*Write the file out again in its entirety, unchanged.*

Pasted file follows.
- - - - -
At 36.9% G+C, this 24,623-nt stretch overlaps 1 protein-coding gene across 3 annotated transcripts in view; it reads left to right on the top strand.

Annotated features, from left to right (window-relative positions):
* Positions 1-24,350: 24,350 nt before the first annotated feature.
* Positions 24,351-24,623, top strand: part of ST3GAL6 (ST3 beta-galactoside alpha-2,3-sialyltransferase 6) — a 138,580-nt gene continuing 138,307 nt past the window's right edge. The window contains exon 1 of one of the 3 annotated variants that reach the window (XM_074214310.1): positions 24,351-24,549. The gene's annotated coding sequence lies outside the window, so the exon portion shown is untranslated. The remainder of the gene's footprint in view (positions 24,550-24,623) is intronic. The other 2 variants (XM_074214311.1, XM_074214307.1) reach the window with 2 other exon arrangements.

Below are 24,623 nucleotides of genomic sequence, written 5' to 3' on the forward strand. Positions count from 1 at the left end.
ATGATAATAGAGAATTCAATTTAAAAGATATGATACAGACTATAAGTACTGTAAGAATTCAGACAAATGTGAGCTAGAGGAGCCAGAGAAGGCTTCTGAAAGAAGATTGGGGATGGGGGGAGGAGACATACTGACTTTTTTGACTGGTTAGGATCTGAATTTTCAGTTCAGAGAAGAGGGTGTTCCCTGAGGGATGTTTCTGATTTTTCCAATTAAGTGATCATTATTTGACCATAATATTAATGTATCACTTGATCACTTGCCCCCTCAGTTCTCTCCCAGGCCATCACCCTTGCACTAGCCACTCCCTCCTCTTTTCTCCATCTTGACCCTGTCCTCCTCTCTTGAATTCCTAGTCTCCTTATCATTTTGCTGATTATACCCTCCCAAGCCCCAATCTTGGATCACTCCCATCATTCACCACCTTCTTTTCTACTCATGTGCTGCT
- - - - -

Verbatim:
At 36.9% G+C, this 24,623-nt stretch overlaps 1 protein-coding gene across 3 annotated transcripts in view; it reads left to right on the top strand.

Annotated features, from left to right (window-relative positions):
* Positions 1-24,350: 24,350 nt before the first annotated feature.
* Positions 24,351-24,623, top strand: part of ST3GAL6 (ST3 beta-galactoside alpha-2,3-sialyltransferase 6) — a 138,580-nt gene continuing 138,307 nt past the window's right edge. The window contains exon 1 of one of the 3 annotated variants that reach the window (XM_074214310.1): positions 24,351-24,549. The gene's annotated coding sequence lies outside the window, so the exon portion shown is untranslated. The remainder of the gene's footprint in view (positions 24,550-24,623) is intronic. The other 2 variants (XM_074214311.1, XM_074214307.1) reach the window with 2 other exon arrangements.

Below are 24,623 nucleotides of genomic sequence, written 5' to 3' on the forward strand. Positions count from 1 at the left end.
ATGATAATAGAGAATTCAATTTAAAAGATATGATACAGACTATAAGTACTGTAAGAATTCAGACAAATGTGAGCTAGAGGAGCCAGAGAAGGCTTCTGAAAGAAGATTGGGGATGGGGGGAGGAGACATACTGACTTTTTTGACTGGTTAGGATCTGAATTTTCAGTTCAGAGAAGAGGGTGTTCCCTGAGGGATGTTTCTGATTTTTCCAATTAAGTGATCATTATTTGACCATAATATTAATGTATCACTTGATCACTTGCCCCCTCAGTTCTCTCCCAGGCCATCACCCTTGCACTAGCCACTCCCTCCTCTTTTCTCCATCTTGACCCTGTCCTCCTCTCTTGAATTCCTAGTCTCCTTATCATTTTGCTGATTATACCCTCCCAAGCCCCAATCTTGGATCACTCCCATCATTCACCACCTTCTTTTCTACTCATGTGCTGCT